The matrix write head 1 is, in a preferred embodiment, formed of thin films applied to a substrate. The thin films permit economical manufacture of the electronics of the write head 1.
The present read/write head assembly is, in one embodiment, a linear read/write head assembly. In other words, it is used for linearly moved magnetic recording media, such as a magnetic tape. The present head assembly is intended for bi-directional operation in that it works equally well in a forward or backward direction. The write head 1 is followed by a read head 3 so that the just written data can be read for verification. A second write head 1 follows the read head 3 in the recording media movement direction. This second write head 1 is preceding the read head 3 when the recording media is run in the reverse direction. The write head which precedes the read head 3 is used, depending on the recording media movement direction. Reverse operation is accomplished by changing the write head which is operated.
The illustrated embodiment is of a write/read/write configuration. It is also within the scope of the present invention to provide a read/write/read head configuration, in which the write head portion has a read head on both sides in the tape running direction. In such an embodiment, the single write head is operated at all times for writing, and the read head which follows the write head in the tape movement direction is selected for operation. Thus, this embodiment changes read heads depending on tape movement, as opposed to the previous embodiment which changes write heads depending on tape movement.
The present invention encompasses embodiments of the read/write head which have integral wear parts and/or wear zones as well as embodiments which have separate wear parts from the read/write heads. The read head(s) and write head(s) may also be separated from one another.
It is contemplated in accordance with the present invention to provide outriggers for the present read/write head.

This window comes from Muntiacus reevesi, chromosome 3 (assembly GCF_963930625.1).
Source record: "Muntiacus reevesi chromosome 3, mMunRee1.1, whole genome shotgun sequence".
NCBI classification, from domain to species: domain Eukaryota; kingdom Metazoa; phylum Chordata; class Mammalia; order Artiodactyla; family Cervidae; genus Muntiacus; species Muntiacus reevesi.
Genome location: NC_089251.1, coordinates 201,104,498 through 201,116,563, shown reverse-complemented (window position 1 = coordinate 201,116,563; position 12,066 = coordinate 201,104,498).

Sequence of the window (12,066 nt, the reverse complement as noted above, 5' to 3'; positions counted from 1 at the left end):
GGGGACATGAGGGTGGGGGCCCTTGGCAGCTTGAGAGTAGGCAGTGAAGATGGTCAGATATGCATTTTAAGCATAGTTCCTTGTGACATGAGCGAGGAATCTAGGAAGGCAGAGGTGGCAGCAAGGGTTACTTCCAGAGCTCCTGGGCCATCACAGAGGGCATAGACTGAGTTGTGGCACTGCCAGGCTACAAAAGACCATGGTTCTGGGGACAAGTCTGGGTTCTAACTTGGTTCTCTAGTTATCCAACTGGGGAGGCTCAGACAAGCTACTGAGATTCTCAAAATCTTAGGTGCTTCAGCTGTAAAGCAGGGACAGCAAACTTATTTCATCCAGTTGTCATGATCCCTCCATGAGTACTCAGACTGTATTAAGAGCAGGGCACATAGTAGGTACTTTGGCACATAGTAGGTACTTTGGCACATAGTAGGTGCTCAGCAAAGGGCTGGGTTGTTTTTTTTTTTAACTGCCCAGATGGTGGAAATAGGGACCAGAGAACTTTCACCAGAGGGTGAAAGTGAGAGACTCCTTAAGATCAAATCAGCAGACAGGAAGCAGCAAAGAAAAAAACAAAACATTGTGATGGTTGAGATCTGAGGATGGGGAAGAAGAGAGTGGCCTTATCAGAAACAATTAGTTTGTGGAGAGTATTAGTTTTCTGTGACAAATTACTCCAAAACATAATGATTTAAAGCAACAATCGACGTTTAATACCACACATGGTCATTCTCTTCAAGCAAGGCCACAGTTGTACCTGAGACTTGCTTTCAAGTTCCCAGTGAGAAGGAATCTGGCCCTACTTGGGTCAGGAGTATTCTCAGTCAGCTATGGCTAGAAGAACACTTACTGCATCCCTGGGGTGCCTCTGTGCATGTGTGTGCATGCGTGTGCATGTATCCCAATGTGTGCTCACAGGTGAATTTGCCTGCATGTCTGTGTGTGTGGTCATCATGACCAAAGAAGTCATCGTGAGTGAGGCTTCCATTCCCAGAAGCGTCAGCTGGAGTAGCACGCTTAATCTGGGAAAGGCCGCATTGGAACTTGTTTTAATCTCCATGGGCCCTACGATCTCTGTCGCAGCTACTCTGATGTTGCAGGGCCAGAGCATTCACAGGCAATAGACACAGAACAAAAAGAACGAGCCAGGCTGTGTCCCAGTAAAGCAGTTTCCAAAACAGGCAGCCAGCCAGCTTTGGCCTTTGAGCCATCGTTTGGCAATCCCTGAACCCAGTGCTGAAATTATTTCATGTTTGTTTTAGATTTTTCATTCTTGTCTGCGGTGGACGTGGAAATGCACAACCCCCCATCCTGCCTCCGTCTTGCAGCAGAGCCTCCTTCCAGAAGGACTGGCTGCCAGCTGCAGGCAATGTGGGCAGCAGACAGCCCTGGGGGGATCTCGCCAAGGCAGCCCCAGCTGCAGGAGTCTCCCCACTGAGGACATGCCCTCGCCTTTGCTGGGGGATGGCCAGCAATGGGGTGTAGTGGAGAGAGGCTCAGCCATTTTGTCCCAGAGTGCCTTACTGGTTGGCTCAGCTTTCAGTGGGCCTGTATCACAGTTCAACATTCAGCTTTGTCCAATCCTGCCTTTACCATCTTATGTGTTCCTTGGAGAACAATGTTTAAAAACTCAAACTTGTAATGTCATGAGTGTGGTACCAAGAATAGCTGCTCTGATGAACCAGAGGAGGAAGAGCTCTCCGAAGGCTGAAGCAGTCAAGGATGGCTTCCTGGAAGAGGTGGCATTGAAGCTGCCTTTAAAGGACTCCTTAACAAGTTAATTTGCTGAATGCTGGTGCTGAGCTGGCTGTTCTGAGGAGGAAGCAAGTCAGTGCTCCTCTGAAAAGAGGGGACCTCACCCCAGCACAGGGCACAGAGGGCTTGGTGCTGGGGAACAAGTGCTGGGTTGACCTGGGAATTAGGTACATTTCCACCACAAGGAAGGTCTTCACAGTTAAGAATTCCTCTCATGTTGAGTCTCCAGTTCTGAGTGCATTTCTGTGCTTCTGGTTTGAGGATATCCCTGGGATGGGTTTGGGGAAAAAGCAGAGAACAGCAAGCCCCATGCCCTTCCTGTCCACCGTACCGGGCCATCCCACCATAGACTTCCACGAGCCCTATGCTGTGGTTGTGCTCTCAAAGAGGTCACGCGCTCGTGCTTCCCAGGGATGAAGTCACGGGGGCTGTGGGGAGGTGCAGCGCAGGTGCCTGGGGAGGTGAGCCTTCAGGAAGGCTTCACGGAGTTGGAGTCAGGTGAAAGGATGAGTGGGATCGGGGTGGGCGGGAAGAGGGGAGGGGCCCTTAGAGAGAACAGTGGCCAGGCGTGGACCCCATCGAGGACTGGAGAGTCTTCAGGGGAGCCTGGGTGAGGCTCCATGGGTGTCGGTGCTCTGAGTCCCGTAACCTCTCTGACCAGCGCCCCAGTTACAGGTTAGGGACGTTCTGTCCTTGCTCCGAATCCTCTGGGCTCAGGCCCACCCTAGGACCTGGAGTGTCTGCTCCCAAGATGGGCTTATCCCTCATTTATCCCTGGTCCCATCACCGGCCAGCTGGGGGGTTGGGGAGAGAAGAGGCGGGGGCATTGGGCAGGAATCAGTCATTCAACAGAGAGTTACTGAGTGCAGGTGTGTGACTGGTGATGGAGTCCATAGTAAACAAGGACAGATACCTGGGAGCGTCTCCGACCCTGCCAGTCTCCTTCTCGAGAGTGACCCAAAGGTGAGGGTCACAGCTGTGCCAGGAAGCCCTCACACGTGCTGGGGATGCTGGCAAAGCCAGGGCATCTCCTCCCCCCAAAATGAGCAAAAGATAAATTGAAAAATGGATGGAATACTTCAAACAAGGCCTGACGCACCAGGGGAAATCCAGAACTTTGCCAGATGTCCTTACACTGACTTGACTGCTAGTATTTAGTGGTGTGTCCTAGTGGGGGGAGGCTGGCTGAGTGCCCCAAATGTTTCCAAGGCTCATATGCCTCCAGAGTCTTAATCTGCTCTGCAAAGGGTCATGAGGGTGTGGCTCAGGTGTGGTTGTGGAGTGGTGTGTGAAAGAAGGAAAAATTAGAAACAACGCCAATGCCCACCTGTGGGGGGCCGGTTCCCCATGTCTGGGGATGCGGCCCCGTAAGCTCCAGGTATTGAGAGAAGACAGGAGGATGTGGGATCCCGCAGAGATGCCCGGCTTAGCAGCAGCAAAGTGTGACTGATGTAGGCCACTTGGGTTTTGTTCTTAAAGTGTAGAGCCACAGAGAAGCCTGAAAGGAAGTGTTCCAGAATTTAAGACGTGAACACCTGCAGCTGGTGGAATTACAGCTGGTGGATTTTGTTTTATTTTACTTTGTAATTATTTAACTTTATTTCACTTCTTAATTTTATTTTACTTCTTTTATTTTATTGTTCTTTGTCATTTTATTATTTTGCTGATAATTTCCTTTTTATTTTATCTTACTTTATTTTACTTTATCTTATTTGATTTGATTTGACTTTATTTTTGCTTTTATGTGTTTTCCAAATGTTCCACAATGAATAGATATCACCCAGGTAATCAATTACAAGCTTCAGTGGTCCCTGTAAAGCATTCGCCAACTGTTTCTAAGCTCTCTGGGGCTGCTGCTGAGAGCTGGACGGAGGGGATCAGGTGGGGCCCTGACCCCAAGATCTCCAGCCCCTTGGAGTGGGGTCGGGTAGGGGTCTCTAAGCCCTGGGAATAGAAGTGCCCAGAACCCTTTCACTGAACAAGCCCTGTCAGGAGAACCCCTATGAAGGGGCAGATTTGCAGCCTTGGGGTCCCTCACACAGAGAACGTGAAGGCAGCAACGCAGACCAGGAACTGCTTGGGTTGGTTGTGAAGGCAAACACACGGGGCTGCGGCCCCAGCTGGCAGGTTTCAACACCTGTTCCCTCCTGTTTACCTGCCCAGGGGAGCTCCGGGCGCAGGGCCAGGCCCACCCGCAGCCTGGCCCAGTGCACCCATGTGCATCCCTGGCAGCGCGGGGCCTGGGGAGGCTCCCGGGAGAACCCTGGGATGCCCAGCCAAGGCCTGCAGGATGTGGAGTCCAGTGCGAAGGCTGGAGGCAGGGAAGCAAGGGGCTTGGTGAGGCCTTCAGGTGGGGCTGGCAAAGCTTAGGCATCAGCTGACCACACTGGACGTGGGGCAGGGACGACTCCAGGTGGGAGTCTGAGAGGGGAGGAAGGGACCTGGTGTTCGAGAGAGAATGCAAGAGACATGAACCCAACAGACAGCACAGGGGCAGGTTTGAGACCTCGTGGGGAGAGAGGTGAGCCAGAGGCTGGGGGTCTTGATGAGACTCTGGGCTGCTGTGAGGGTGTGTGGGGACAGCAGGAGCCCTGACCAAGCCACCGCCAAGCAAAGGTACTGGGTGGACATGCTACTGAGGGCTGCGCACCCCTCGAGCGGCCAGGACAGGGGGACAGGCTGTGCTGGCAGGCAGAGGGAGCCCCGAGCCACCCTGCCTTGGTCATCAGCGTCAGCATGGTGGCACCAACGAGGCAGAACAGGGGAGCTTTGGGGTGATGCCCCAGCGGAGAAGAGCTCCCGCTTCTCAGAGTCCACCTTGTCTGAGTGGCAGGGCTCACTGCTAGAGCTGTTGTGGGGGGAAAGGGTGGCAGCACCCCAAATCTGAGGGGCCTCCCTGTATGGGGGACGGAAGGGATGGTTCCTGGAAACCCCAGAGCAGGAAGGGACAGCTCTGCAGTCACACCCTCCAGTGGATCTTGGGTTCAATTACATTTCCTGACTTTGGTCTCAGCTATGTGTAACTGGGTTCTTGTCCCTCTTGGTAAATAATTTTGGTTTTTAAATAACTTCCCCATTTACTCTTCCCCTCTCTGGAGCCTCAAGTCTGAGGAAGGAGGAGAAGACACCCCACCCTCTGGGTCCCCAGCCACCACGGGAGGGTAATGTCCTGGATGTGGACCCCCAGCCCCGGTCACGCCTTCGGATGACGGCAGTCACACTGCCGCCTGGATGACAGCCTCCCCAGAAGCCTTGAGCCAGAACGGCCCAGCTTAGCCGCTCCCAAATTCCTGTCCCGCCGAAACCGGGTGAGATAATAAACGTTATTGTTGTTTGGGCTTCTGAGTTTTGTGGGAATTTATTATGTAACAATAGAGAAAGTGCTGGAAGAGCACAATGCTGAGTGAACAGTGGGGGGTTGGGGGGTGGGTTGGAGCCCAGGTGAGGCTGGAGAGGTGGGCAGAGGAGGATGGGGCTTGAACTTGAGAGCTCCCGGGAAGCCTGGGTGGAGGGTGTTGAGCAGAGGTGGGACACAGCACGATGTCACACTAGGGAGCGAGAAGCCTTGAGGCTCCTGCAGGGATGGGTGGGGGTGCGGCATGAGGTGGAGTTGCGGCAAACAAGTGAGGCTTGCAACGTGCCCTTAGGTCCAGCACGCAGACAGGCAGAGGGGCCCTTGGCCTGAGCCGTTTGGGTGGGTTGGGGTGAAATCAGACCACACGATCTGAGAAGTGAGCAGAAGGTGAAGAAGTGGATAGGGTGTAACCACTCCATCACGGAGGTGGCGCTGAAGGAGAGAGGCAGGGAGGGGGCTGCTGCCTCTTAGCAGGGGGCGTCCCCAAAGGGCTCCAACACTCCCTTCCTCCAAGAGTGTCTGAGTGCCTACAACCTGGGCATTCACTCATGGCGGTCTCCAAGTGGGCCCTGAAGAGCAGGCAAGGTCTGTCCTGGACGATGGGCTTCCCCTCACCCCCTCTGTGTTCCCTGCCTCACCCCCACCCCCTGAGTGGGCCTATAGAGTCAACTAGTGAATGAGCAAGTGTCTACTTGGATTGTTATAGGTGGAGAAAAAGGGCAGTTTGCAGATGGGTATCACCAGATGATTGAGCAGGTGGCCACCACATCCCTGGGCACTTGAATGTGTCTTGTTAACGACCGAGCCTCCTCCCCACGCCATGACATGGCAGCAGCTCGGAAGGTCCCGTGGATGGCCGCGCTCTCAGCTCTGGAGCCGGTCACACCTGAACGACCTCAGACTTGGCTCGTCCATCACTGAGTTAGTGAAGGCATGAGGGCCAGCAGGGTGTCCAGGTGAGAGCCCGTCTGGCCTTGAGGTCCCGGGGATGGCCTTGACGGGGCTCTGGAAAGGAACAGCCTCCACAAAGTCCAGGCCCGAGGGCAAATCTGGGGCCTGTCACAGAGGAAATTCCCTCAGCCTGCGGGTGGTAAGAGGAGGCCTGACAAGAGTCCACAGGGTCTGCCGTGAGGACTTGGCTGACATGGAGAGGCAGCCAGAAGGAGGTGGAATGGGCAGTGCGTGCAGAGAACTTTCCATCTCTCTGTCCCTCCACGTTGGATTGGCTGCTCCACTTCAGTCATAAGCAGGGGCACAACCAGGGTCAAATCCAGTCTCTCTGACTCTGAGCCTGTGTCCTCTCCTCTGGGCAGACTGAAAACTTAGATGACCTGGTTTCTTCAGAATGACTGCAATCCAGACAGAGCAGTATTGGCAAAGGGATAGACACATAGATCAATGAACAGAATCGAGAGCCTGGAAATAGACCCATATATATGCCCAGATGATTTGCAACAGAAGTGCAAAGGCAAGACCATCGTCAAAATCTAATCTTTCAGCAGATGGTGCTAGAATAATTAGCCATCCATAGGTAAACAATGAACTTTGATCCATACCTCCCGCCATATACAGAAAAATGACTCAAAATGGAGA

The head assembly of a preferred embodiment is symmetrical with two flex cables (and printed circuit boards), but only one flex cable is shown in the drawing.
The coplanar surfaces which are shown in
On the wear part 5 is a radius 10 that prevents permanent deformation of tape base film as the read/write head moves along the tape during write/read operation. The wear parts 5 each have a tape wrap edge 12 over which the tape travels as it moves.
On the right side of the figure, it is shown that the wear part 5 protrudes from the write chip surface B and the hatched area shows how this protruding part is removed by lapping at an angle c in order to not damage the critical surface B (shown in
By performing lapping of the planes A and D at a slight angle such that the critical write chip surface B only will by influenced by a distance b, there will be no step that increases the tape flying height and the sensor area of the chip is not damaged. The area C is kept as is because lapping is not possible without damaging the write chip wear coating and sensors.
A tape 11 is shown and x, y and z shows the tape behaviour as it passes over the substantially flat contour head surface with the described irregularities. As the tape 11 enters the sharp leading edge 9 (see
The tape 11 is still in contact with the sensor area of the surface B. The protruding edge of surface C performs very much as the leading edge 9, and the tape 11 is still in contact with the critical top part of the read prism 3. The tape 11 is not in contact with the second write chip surface in area z as it leaves the trailing edge of the area C and creates a distance instability over this surface. This is not a problem because this right-most write chip 1 is not in use when the tape moves in the direction showed. The read sensor 3 verifies what is written by the write head 1 close to the leading edge and both of these elements have good head to tape contact. This will work in a comparable way when the tape direction is in reverse and the other, left-most write head 1 is used.